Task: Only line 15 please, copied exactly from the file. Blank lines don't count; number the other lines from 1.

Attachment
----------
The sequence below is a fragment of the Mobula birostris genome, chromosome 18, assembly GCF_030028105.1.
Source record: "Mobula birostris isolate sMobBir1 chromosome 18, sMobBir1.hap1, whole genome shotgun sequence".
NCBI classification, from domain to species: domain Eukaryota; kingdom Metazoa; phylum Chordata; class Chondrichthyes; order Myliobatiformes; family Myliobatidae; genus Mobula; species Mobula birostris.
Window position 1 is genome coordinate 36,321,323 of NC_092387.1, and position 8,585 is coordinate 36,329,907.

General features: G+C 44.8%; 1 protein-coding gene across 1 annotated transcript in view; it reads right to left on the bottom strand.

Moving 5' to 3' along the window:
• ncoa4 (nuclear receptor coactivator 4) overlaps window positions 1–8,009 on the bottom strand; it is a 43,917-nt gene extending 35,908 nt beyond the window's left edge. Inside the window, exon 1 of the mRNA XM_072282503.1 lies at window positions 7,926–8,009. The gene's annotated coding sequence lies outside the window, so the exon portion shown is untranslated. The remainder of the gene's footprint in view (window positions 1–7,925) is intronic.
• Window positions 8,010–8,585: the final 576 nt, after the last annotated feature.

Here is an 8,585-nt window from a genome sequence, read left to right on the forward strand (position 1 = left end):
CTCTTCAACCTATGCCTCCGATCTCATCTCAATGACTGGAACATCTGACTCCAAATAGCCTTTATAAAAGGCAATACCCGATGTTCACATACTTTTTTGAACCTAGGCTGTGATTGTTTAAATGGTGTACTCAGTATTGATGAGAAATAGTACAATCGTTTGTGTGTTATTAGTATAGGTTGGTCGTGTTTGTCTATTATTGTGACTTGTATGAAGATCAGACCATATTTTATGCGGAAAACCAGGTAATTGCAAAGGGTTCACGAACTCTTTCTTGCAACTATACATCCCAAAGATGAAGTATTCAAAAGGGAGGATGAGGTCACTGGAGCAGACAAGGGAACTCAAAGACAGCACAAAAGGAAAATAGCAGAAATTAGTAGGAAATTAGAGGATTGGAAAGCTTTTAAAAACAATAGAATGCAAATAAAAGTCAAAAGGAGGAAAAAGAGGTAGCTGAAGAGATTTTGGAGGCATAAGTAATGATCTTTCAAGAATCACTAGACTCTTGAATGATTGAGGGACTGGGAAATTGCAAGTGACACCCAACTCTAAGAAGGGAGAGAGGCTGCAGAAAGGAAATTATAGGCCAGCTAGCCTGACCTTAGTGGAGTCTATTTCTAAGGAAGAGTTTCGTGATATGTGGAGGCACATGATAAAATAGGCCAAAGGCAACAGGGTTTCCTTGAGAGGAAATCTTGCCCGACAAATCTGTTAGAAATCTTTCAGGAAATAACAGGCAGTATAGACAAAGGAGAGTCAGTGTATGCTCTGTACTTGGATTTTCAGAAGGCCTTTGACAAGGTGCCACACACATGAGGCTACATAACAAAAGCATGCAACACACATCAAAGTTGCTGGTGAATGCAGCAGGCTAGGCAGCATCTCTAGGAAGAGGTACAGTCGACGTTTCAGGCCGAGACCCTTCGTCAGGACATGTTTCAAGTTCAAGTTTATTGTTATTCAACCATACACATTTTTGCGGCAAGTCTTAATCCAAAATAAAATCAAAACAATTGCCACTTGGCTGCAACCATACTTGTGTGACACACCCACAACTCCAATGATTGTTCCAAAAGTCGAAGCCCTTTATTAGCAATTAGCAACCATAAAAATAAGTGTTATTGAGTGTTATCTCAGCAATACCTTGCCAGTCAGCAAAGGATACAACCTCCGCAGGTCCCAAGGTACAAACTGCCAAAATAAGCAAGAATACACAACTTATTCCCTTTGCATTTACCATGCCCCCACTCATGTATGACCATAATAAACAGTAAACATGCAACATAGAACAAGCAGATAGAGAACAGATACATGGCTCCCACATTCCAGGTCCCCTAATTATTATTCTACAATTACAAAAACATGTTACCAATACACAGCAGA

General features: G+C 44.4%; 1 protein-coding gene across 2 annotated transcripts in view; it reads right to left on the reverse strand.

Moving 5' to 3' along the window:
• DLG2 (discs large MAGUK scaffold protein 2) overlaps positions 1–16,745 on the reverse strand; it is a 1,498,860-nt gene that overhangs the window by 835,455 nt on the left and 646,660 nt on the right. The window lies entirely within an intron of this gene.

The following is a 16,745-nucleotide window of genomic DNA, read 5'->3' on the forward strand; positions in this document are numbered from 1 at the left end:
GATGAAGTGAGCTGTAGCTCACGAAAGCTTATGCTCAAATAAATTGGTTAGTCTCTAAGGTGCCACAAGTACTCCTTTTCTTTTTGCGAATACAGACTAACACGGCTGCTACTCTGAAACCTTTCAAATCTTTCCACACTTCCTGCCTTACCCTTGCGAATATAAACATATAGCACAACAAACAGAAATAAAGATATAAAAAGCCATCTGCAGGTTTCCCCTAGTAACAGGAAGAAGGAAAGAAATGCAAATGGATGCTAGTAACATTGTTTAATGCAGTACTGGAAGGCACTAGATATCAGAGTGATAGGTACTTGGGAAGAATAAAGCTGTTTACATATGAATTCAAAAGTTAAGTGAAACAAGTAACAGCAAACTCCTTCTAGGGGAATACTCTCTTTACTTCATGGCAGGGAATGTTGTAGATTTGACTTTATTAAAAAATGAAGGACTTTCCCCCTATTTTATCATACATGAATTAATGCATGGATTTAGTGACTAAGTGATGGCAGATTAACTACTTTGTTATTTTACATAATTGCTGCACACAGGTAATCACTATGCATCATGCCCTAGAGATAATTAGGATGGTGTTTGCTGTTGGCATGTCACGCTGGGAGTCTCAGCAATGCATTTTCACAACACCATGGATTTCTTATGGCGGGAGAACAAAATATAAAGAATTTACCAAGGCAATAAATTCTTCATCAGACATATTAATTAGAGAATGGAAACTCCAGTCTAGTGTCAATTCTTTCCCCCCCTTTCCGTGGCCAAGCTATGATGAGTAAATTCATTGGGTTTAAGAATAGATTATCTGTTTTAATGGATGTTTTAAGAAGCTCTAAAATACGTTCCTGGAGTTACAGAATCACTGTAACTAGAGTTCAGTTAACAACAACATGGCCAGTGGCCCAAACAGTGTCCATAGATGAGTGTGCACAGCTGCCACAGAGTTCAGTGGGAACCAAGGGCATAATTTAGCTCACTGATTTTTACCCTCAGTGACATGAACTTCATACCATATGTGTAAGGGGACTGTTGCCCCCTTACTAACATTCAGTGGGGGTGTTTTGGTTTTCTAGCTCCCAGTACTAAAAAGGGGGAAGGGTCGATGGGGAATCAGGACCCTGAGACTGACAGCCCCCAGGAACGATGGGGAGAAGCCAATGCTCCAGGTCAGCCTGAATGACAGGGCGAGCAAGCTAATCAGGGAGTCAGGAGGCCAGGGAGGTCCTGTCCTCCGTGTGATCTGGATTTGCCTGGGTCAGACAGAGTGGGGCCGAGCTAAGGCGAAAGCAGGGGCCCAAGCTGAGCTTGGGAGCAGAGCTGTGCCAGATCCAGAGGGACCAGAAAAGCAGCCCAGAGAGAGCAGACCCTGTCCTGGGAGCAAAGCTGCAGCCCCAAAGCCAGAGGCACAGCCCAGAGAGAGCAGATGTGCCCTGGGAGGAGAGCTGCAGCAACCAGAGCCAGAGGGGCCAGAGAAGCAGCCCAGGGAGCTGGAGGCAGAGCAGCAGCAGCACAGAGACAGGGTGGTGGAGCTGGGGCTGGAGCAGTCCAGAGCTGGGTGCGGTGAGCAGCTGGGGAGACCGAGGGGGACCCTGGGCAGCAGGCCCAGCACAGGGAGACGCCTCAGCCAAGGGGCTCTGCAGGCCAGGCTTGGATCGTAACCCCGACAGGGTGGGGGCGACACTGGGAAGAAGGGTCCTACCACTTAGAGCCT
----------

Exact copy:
GATGAAGTGAGCTGTAGCTCACGAAAGCTTATGCTCAAATAAATTGGTTAGTCTCTAAGGTGCCACAAGTACTCCTTTTCTTTTTGCGAATACAGACTAACACGGCTGCTACTCTGAAACCTTTCAAATCTTTCCACACTTCCTGCCTTACCCTTGCGAATATAAACATATAGCACAACAAACAGAAATAAAGATATAAAAAGCCATCTGCAGGTTTCCCCTAGTAACAGGAAGAAGGAAAGAAATGCAAATGGATGCTAGTAACATTGTTTAATGCAGTACTGGAAGGCACTAGATATCAGAGTGATAGGTACTTGGGAAGAATAAAGCTGTTTACATATGAATTCAAAAGTTAAGTGAAACAAGTAACAGCAAACTCCTTCTAGGGGAATACTCTCTTTACTTCATGGCAGGGAATGTTGTAGATTTGACTTTATTAAAAAATGAAGGACTTTCCCCCTATTTTATCATACATGAATTAATGCATGGATTTAGTGACTAAGTGATGGCAGATTAACTACTTTGTTATTTTACATAATTGCTGCACACAGGTAATCACTATGCATCATGCCCTAGAGATAATTAGGATGGTGTTTGCTGTTGGCATGTCACGCTGGGAGTCTCAGCAATGCATTTTCACAACACCATGGATTTCTTATGGCGGGAGAACAAAATATAAAGAATTTACCAAGGCAATAAATTCTTCATCAGACATATTAATTAGAGAATGGAAACTCCAGTCTAGTGTCAATTCTTTCCCCCCCTTTCCGTGGCCAAGCTATGATGAGTAAATTCATTGGGTTTAAGAATAGATTATCTGTTTTAATGGATGTTTTAAGAAGCTCTAAAATACGTTCCTGGAGTTACAGAATCACTGTAACTAGAGTTCAGTTAACAACAACATGGCCAGTGGCCCAAACAGTGTCCATAGATGAGTGTGCACAGCTGCCACAGAGTTCAGTGGGAACCAAGGGCATAATTTAGCTCACTGATTTTTACCCTCAGTGACATGAACTTCATACCATATGTGTAAGGGGACTGTTGCCCCCTTACTAACATTCAGTGGGGGTGTTTTGGTTTTCTAGCTCCCAGTACTAAAAAGGGGGAAGGGTCGATGGGGAATCAGGACCCTGAGACTGACAGCCCCCAGGAACGATGGGGAGAAGCCAATGCTCCAGGTCAGCCTGAATGACAGGGCGAGCAAGCTAATCAGGGAGTCAGGAGGCCAGGGAGGTCCTGTCCTCCGTGTGATCTGGATTTGCCTGGGTCAGACAGAGTGGGGCCGAGCTAAGGCGAAAGCAGGGGCCCAAGCTGAGCTTGGGAGCAGAGCTGTGCCAGATCCAGAGGGACCAGAAAAGCAGCCCAGAGAGAGCAGACCCTGTCCTGGGAGCAAAGCTGCAGCCCCAAAGCCAGAGGCACAGCCCAGAGAGAGCAGATGTGCCCTGGGAGGAGAGCTGCAGCAACCAGAGCCAGAGGGGCCAGAGAAGCAGCCCAGGGAGCTGGAGGCAGAGCAGCAGCAGCACAGAGACAGGGTGGTGGAGCTGGGGCTGGAGCAGTCCAGAGCTGGGTGCGGTGAGCAGCTGGGGAGACCGAGGGGGACCCTGGGCAGCAGGCCCAGCACAGGGAGACGCCTCAGCCAAGGGGCTCTGCAGGCCAGGCTTGGATCGTAACCCCGACAGGGTGGGGGCGACACTGGGAAGAAGGGTCCTACCACTTAGAGCCT